Turing Robotic’s CEO says the company isn’t done. But it’s definitely hit another significant roadblock in its quest to bring some fun alternative handsets to the market. The Finnish phone maker’s story so far is one of delay after delay, and now it’s announced, via Facebook post, that it’s suspending manufacturing. Read More Mobile – TechCrunch
Remember the Turing Phone? This Android phone was first announced in 2015 as a super secure, metal-clad Android phone with high-end specs. The phone was originally slated to begin shipping in December 2015, but that didn’t happen, and it still hasn’t to this day. Now Turing, the new company behind the phone, is facing a hurdle in finally bringing it’s device to market.
Turing Robotic Industries has filed for bankruptcy. Reports from Finland, where TRI rented a warehouse, say that creditors filed a claim with TRI in 2017 and that all of the company’s movable property has been seized.
In a recent Facebook post, TRI CEO Steve Chao commented on the news of TRI’s bankruptcy, saying that the filing was made “to temporarily suspend our manufacturing intentions” but that it “doesn’t mean that TRI is bankrupt”. Chao promises to share more news in the coming weeks.
More news on TRI came out yesterday, with Finnish publication Salon Seudun Sanomat saying that Chao claims that he has no debt. Chao also says that he’s starting a new company called Turing Robotic Industries Kepler Oy with his old partners and that all of the work on this new company will be finished in March.
We’ll have to wait and see how this whole situation plays out, but at this point if you were holding your breath waiting for a Turing phone to come out, you may want to exhale. We’re now a few years out from the original debut of the Turing Phone without any kind of significant public release, and these latest developments don’t paint an encouraging picture.
Turing Robotics, the force behind Turing phone has filed for a bankruptcy in Finland. The company which has started off as a promising brand by launching an ultra-secure smartphone in 2015 with Android 5.1 has soon taken a drastic turn and decided to settle down to Sailfish OS. After delaying the production of the phone, again and again, has finally filed for bankruptcy. The news came out first on February 3 from Finnish newspaper Salon Seudun Sanomat, who was closely following CEO Steve Syl Chao’s progress in Salo, Finland where Turing rented an empty warehouse. The report from Salon Seudun Sanomat states that the creditors filed a claim with the company in 2017 and all of the company’s movable property has been seized. [HTML1] However, CEO Chao has posted an update on the Facebook couple of days ago saying that filing was initiated to temporarily suspend the manufacturing intentions in Salo, and it doesn’t mean that TRI is bankrupt. He further added that he will be posting the latest developments concerning the future of TRI in the coming Further to the initial report, Salon Seudun Sanomat in a fresh news earlier today claims that the Chao is very relentless about TRI not being in debt and not being able to move … Fone Arena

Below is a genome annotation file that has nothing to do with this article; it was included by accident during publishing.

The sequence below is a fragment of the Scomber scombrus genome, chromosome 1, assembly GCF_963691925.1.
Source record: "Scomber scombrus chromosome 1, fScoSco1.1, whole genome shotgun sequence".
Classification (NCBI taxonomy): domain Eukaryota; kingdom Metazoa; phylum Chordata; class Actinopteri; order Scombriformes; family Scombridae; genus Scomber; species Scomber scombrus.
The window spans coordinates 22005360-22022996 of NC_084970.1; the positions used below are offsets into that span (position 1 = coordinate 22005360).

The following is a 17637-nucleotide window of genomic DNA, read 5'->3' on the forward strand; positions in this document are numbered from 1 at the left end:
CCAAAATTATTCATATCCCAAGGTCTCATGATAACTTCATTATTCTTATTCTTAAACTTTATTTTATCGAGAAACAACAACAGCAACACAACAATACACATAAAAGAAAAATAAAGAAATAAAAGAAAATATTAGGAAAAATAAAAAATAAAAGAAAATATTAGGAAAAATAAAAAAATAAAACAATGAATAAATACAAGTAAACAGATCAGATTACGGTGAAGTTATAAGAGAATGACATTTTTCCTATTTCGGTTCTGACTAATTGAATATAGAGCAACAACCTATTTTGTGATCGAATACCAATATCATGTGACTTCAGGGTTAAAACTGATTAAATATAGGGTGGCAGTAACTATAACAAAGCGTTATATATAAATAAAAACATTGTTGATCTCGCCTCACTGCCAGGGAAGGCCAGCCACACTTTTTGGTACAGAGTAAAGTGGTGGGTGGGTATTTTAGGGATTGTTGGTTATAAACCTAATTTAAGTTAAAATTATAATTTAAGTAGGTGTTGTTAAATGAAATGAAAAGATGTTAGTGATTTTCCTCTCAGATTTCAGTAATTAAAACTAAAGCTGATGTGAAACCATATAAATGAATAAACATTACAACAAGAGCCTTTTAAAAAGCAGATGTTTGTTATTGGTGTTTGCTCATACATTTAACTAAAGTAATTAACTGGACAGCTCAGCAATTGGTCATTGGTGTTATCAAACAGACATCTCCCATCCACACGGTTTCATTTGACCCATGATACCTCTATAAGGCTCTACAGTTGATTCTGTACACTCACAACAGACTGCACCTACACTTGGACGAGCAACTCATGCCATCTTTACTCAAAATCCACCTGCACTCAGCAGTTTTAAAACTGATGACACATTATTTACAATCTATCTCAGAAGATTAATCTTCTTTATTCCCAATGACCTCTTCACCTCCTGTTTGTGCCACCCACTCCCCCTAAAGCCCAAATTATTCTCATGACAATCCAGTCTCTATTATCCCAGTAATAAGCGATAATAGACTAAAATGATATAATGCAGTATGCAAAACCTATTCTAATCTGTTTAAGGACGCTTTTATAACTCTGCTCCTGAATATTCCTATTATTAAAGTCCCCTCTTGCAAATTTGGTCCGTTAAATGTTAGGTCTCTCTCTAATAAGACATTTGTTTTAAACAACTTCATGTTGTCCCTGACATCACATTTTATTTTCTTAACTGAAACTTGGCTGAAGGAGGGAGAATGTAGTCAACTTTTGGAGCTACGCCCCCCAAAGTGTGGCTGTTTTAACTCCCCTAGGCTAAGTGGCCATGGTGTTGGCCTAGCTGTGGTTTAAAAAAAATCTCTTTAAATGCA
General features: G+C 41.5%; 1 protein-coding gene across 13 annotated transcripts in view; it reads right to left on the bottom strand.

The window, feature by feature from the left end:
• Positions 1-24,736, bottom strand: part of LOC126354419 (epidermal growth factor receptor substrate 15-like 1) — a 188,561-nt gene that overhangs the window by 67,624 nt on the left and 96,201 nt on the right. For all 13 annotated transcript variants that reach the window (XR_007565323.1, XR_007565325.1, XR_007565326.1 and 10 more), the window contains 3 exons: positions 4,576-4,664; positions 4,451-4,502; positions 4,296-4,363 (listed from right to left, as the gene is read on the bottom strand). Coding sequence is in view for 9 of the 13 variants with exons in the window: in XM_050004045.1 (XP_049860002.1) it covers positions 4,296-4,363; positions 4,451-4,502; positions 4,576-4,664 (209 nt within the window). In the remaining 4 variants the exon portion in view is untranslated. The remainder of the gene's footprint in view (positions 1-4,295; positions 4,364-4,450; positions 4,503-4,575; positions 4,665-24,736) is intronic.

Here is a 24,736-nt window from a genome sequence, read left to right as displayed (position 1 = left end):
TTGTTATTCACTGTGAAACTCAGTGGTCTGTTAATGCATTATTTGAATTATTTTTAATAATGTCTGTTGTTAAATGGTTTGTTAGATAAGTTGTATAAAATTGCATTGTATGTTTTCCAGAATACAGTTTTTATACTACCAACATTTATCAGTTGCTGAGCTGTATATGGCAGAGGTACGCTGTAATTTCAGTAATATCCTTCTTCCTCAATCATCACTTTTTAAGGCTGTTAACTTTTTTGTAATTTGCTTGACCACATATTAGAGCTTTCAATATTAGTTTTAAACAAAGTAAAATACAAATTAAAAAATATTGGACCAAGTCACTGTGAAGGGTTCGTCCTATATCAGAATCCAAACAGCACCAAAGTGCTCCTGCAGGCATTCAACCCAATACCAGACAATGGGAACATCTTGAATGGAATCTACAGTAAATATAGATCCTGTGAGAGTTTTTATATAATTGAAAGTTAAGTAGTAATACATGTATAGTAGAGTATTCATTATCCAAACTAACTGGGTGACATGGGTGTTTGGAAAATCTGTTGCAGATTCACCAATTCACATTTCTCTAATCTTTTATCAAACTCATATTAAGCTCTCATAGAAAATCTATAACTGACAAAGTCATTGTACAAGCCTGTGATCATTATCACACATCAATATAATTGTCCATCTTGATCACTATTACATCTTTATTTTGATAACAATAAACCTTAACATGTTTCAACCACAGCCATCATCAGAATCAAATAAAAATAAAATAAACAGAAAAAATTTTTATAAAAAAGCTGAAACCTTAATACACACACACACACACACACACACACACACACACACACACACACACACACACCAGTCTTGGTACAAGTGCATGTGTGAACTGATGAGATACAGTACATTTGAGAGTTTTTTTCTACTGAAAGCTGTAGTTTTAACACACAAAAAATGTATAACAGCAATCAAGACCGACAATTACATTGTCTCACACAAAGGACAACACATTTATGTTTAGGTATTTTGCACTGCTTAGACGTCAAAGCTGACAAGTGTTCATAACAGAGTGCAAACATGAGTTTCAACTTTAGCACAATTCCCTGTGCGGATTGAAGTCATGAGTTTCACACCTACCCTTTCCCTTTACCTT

The Turing test is an imitation game, it asks machines to seem human. But what if they really aren’t like us? By exploring other forms of mind, we can understand where we stand in the constellation of intelligence. To learn more, visit www.diverseintelligences.com
Futurism fans: To create this content, we worked with Diverse Intelligences, who sponsored this post. They help us keep the lights on.
The Alan Turing Institute has announced an ambitious project to install sensors on and monitor a 3D-printed smart bridge in Amsterdam.